15 DC Heroes You Will NEVER See In The Movies

Wonder Twins (DC)

In the many years during which superheroes have been beloved, there are a few superheroes who have been relegated to the pages of a comic book and have gotten little love on the screen. The mass audiences have a tolerance for a talking tree and his rocket-packing, racoon best friend but sometimes there are heroes too goofy, obscure or un-flashy enough for the movies. Also the costumes often suffer from the decade in which they were designed, which isn't doing them any favors.

RELATED: 15 DC Villains You Will Never See In The Movies

However, that doesn't mean that there aren't some saving graces to the heroes who will be passed by studio executives. Sometimes it's better to keep those characters close in the comics, with the understanding that they will never hit the screen. Here. then, are 15 DC superheroes who won't make it to a theater near you.


Colossal Boy, aka Gim Allon, first appeared in "Action Comics" #267 and created by Jerry Siegel and Jim Mooney. In that version, Supergirl travelled to the Metropolis of the 30th century, and met the Legion of Super-Heroes, of which Colossal Boy was a part. Each member got their powers genetically, but in another 1994 reboot written by Mark Waid and Tom McCraw, he was a Science Police officer who was grazed with a meteorite.

In any case, his powers allowed him to grow to a gigantic size and maintain super-strength in proportion to his size. He tends to have an on-again-off-again crush on his teammate Shrinking Violet, and depending on who's writing the story (and whether or not she's secretly a shapeshifter), it may or not be returned. It's unlikely that Gim will ever show up on the big screen, unless Legion of Super-Heroes gets a lot of unprecedented attention by producers.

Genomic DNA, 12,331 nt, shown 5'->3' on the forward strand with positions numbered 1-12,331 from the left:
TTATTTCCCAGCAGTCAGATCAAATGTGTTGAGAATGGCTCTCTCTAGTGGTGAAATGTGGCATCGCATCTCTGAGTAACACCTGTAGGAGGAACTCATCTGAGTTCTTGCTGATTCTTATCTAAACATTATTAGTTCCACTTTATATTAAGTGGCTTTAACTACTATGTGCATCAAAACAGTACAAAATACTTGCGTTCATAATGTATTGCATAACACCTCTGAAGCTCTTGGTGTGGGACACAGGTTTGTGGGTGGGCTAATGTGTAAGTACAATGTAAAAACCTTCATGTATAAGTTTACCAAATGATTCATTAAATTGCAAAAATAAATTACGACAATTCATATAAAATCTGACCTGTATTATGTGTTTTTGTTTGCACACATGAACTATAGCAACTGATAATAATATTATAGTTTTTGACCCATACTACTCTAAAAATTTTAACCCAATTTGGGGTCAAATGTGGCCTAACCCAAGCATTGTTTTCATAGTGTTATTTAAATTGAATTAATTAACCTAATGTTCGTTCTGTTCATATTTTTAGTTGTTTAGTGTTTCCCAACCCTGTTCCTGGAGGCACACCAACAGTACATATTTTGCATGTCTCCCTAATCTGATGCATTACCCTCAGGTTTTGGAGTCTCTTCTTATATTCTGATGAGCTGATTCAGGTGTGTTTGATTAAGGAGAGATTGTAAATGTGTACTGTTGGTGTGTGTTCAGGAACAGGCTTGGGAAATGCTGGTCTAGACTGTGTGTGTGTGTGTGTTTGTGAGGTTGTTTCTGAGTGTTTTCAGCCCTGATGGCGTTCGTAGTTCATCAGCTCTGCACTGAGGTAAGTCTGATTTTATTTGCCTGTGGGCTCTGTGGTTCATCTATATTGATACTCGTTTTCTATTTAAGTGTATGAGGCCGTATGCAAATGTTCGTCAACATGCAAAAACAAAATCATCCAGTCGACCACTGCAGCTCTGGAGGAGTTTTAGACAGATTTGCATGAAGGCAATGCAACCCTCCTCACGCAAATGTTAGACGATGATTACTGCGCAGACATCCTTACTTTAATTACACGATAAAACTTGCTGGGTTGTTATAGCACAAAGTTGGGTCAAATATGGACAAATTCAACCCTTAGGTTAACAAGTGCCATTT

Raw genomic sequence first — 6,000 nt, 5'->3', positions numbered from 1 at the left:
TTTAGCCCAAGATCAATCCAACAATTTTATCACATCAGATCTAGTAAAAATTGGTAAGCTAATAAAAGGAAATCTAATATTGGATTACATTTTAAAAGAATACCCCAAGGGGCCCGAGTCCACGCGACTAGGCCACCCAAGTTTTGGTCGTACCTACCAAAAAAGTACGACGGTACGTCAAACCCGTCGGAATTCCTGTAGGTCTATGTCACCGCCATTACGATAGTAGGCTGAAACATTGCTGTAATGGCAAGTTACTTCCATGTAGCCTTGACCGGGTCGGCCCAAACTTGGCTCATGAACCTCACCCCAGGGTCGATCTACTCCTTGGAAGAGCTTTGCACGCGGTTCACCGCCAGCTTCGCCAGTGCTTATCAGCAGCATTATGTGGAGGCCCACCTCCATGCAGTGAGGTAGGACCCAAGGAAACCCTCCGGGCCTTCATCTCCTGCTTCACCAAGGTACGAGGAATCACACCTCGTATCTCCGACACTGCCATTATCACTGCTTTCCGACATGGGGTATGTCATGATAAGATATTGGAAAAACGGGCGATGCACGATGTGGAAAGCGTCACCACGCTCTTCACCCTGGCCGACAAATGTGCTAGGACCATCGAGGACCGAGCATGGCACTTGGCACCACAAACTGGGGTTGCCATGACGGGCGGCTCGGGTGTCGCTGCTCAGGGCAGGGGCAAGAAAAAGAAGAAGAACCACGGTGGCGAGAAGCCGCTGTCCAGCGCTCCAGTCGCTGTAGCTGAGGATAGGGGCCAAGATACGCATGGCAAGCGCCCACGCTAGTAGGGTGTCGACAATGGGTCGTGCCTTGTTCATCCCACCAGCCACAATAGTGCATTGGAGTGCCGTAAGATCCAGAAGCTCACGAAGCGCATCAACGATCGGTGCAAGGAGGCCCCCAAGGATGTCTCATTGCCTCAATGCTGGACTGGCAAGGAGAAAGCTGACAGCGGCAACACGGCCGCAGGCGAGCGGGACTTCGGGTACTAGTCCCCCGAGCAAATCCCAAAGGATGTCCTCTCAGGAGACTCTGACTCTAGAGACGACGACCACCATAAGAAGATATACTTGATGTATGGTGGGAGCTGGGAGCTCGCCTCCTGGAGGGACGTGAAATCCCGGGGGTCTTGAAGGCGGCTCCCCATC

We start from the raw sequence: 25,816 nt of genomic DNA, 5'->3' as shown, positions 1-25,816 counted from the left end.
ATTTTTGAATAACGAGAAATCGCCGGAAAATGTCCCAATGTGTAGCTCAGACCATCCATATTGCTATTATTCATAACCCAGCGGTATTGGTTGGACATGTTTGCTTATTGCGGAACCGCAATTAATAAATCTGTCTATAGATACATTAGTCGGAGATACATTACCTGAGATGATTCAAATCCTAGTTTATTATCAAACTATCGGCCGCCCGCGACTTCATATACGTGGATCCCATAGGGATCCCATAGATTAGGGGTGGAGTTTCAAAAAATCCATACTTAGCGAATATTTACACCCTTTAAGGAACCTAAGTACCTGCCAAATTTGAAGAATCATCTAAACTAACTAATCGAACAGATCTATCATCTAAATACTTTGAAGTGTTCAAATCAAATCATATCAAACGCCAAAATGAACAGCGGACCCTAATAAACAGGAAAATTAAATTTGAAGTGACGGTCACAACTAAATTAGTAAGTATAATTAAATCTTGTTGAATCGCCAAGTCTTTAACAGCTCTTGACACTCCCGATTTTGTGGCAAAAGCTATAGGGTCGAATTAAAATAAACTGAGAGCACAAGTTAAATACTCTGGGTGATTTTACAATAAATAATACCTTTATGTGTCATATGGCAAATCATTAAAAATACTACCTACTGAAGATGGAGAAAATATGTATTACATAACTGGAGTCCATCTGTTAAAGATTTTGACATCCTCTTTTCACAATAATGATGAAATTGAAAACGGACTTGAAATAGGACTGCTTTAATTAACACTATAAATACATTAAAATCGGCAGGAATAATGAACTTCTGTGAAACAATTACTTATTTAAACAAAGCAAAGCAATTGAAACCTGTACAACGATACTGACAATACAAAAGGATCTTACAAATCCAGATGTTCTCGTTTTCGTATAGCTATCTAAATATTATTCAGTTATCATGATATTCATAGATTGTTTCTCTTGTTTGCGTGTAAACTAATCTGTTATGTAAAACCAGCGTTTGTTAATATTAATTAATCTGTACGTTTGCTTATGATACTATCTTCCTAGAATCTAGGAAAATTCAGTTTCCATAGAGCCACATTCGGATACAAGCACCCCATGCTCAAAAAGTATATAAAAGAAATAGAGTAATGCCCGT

Wonder Twins DC

Zan and Jayna, aka the Wonder Twins, have been the butt of many pop culture jokes, and probably the first two superheroes who actually debuted on TV rather than in the pages of a comic book. They were the first characters created by Norman Maurer for "The All New Super-Friends Hour," debuting in the episode "Joyride" in 1977. They had a few tie-in comics, but they were introduced into the main DC universe in "Extreme Justice" #9, written by Ivan Velez Jr and released in 1995.

"Extreme Justice" rewrote the Wonder Twins' origin story as alien refugees. Zan has the ability to turn into any type of water-based creature and Jayna can transform into any type of animal. When they were stranded on Earth, they were attacked by locals who couldn't understand their alien language. Eventually, they were adopted into the Justice League once everything settled down. The Wonder Twins are unlikely to be taken seriously enough for the length of a feature film, but who knows? Maybe the Spock look will be "in" again soon.